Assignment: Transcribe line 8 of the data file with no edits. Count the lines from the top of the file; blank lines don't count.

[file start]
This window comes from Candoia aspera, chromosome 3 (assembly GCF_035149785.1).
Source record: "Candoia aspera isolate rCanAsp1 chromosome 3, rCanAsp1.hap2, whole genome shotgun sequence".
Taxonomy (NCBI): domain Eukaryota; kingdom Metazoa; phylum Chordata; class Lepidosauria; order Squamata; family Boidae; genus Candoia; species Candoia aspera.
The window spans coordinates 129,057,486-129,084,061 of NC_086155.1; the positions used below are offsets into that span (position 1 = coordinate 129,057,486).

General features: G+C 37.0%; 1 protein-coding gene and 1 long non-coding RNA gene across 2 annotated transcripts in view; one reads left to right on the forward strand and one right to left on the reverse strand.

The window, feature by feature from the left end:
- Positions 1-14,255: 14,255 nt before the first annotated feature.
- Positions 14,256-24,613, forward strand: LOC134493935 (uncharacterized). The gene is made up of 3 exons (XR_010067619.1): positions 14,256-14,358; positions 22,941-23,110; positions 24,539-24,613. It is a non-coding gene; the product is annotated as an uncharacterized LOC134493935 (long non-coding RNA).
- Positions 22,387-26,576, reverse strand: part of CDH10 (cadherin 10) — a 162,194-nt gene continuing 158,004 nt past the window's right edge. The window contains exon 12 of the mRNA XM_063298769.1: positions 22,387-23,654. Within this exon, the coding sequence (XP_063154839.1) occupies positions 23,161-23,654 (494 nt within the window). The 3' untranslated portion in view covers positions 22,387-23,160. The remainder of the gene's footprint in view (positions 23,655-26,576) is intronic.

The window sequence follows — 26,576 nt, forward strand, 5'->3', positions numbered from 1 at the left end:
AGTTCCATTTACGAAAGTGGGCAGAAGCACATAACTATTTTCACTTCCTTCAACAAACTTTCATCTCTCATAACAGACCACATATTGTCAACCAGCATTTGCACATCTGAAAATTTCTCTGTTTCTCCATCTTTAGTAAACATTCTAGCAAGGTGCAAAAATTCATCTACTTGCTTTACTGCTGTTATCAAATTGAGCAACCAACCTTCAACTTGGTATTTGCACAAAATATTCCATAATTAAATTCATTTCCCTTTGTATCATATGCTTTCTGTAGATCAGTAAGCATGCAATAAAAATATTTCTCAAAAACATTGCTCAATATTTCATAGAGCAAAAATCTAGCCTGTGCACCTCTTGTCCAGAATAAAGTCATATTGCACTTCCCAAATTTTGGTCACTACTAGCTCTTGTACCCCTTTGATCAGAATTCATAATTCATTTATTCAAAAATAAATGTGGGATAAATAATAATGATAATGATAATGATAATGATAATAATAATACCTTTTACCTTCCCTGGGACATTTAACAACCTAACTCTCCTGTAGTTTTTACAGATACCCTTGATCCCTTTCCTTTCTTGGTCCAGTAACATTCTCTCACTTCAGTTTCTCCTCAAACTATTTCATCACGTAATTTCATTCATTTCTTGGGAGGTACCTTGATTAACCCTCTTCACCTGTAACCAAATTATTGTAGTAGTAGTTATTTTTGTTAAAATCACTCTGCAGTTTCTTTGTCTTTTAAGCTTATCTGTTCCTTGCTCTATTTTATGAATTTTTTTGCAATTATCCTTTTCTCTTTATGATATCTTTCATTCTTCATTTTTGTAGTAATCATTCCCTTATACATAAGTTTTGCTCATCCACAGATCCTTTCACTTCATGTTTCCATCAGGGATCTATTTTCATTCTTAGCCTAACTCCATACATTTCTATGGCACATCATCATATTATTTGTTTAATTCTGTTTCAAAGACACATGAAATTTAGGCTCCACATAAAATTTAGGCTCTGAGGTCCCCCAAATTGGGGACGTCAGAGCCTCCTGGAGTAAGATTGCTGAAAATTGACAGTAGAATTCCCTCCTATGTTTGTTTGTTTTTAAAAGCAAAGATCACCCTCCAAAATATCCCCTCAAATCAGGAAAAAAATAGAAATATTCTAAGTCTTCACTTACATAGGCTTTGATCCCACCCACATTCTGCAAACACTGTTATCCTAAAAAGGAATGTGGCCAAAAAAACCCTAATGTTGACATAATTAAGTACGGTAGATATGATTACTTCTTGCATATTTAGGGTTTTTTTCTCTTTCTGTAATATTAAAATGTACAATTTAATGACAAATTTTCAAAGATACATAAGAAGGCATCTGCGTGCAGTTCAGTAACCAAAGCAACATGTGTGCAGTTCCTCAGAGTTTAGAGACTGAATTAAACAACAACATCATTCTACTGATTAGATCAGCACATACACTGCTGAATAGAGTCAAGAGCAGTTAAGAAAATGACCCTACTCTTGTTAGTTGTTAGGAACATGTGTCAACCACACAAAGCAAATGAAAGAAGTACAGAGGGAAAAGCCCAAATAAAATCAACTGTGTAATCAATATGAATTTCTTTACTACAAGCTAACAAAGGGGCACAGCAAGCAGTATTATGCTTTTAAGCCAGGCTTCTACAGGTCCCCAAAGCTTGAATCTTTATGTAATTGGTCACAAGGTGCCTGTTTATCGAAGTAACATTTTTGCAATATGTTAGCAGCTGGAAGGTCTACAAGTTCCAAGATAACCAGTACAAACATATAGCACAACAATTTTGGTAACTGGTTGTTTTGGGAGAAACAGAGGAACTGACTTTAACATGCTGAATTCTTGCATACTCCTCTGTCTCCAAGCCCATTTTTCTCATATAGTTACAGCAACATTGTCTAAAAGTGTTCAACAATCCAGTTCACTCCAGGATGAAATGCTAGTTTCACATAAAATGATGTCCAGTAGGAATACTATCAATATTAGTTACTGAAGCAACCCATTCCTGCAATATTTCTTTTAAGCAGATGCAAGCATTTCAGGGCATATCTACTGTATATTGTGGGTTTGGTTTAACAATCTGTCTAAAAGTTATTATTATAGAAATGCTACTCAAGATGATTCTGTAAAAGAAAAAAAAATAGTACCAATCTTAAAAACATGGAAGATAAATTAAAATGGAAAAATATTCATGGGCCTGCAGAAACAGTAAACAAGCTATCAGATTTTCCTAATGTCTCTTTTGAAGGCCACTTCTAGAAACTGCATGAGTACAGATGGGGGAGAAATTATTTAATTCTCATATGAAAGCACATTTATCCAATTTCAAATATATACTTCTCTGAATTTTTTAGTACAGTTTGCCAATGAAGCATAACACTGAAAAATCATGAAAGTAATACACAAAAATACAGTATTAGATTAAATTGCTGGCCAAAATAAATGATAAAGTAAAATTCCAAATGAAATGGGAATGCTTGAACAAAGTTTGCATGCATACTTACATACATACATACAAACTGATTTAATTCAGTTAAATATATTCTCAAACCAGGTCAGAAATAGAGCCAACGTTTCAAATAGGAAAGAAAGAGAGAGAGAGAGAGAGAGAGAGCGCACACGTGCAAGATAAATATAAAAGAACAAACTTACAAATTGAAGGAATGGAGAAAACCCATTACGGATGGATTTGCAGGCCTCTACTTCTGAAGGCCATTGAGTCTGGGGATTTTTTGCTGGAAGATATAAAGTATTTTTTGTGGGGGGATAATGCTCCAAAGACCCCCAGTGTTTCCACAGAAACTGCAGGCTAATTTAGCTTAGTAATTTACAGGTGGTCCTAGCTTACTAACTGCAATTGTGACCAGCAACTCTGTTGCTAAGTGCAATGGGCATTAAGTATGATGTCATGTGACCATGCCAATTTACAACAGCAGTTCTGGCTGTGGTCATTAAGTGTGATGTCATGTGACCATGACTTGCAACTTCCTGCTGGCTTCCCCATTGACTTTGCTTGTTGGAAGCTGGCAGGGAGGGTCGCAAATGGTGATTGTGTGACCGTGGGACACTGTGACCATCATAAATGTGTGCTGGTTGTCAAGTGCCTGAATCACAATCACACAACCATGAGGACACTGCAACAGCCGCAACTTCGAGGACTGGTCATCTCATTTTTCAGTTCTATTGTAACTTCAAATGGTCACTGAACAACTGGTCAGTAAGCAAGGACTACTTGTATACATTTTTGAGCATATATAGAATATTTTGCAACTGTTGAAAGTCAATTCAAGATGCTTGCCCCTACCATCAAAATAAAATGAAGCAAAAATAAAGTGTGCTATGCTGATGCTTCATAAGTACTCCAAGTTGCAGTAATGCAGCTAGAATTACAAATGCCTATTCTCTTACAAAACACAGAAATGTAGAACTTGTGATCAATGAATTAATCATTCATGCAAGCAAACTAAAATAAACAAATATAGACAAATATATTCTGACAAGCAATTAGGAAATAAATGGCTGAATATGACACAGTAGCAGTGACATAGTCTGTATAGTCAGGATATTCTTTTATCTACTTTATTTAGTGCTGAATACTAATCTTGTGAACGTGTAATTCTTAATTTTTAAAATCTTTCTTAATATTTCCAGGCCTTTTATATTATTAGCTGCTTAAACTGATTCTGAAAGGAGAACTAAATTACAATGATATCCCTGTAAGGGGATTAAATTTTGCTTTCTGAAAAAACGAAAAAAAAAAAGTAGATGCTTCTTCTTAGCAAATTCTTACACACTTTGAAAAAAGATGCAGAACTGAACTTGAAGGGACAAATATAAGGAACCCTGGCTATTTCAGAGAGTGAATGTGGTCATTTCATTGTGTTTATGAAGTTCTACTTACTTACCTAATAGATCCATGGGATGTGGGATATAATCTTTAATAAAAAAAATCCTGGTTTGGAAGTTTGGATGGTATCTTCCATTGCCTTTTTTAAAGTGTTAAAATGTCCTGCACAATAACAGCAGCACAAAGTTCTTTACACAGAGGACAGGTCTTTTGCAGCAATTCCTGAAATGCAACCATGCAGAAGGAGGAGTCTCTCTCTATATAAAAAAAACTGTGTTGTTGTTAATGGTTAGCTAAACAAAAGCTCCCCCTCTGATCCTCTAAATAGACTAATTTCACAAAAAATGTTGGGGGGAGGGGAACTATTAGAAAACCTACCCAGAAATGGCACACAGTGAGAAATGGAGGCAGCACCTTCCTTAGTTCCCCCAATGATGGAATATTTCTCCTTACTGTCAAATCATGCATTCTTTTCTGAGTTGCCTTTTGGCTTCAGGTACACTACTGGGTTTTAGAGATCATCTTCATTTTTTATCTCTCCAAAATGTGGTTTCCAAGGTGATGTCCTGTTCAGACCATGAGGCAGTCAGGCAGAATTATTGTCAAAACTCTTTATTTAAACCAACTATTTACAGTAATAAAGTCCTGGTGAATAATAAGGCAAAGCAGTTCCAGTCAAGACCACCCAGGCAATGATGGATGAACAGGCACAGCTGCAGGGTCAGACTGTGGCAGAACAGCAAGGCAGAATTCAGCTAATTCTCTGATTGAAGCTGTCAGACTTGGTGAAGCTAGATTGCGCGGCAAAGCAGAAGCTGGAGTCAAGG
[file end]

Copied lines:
- Positions 14,256-24,613, forward strand: LOC134493935 (uncharacterized). The gene is made up of 3 exons (XR_010067619.1): positions 14,256-14,358; positions 22,941-23,110; positions 24,539-24,613. It is a non-coding gene; the product is annotated as an uncharacterized LOC134493935 (long non-coding RNA).